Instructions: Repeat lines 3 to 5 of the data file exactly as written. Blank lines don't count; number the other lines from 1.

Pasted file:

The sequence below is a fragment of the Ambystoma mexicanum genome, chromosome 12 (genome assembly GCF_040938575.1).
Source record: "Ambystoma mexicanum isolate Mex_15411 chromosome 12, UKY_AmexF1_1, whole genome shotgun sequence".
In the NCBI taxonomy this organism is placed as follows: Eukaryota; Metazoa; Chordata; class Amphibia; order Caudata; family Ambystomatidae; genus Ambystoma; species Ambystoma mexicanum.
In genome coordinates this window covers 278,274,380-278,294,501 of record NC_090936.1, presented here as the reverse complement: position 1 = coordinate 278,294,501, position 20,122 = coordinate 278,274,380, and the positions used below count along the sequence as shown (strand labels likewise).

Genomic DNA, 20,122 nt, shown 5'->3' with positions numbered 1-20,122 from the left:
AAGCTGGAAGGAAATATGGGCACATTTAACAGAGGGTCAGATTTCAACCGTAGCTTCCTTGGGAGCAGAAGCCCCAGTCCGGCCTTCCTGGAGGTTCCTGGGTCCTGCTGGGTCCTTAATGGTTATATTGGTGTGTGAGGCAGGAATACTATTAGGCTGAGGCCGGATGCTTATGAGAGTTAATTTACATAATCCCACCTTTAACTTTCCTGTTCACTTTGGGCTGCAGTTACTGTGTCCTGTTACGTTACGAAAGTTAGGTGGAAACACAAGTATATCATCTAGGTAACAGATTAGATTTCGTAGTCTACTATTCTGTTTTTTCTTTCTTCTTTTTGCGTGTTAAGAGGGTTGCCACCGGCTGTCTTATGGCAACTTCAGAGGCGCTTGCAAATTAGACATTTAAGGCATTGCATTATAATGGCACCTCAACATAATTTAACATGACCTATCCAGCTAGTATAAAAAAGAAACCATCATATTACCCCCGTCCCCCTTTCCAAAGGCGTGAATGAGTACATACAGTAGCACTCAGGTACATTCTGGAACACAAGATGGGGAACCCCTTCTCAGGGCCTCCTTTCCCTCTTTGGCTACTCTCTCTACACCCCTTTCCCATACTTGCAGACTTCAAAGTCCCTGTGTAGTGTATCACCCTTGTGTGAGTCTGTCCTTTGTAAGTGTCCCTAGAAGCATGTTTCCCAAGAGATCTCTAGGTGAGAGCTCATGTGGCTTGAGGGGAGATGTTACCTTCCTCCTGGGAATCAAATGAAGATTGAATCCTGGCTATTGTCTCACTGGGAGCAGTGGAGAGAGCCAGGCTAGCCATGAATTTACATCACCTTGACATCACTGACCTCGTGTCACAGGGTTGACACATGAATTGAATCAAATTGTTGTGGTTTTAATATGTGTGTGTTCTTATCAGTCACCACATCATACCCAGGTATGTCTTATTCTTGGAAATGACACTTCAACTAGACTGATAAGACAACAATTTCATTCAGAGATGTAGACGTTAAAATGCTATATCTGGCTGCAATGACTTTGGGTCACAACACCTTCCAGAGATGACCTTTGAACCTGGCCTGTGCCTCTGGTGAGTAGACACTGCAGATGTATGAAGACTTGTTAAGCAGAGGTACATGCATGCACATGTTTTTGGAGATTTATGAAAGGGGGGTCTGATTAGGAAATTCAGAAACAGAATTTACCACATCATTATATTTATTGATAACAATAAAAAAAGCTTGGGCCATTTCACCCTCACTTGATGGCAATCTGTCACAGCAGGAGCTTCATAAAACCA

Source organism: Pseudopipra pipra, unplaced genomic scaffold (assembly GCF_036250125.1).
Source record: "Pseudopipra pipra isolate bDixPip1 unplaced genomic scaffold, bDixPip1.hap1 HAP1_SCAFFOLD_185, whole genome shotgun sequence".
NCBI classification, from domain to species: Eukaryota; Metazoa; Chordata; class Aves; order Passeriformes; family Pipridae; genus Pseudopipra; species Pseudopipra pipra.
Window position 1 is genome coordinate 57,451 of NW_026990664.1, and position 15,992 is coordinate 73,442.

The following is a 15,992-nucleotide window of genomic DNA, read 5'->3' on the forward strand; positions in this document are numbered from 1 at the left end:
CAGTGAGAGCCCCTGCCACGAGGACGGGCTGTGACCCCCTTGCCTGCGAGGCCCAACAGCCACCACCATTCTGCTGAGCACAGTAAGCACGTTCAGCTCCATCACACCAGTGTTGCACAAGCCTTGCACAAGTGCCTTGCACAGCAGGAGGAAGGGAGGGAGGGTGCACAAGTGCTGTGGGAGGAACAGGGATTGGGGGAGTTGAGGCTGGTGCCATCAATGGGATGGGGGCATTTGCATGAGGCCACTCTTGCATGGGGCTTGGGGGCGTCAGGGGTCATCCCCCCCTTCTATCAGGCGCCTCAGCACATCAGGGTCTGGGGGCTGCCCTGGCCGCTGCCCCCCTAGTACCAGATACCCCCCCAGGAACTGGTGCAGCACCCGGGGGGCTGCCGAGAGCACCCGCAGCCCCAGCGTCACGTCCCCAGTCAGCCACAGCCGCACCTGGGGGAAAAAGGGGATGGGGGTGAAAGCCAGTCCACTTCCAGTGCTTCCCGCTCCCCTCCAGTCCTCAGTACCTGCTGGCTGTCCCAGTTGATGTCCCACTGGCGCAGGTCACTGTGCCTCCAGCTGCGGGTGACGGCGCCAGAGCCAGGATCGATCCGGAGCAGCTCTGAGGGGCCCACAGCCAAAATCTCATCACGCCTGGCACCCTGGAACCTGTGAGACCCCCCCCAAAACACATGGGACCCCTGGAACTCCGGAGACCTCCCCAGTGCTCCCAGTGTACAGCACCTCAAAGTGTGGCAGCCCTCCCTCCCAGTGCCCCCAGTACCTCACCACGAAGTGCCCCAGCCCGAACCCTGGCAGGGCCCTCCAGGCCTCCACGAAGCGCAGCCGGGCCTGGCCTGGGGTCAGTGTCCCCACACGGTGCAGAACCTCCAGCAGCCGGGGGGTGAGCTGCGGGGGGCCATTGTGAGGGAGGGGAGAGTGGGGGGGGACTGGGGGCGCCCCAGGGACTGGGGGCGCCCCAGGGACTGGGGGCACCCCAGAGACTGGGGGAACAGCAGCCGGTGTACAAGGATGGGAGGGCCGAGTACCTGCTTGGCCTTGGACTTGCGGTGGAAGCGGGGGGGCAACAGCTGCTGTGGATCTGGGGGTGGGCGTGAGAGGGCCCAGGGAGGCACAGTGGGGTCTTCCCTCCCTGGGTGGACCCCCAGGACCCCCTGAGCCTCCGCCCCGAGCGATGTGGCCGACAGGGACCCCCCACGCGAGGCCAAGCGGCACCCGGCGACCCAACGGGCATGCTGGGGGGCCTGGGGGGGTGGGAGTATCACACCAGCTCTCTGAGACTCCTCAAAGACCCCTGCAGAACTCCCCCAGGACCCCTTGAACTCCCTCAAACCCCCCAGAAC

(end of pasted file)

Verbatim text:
In the NCBI taxonomy this organism is placed as follows: Eukaryota; Metazoa; Chordata; class Amphibia; order Caudata; family Ambystomatidae; genus Ambystoma; species Ambystoma mexicanum.
In genome coordinates this window covers 278,274,380-278,294,501 of record NC_090936.1, presented here as the reverse complement: position 1 = coordinate 278,294,501, position 20,122 = coordinate 278,274,380, and the positions used below count along the sequence as shown (strand labels likewise).

Genomic DNA, 20,122 nt, shown 5'->3' with positions numbered 1-20,122 from the left: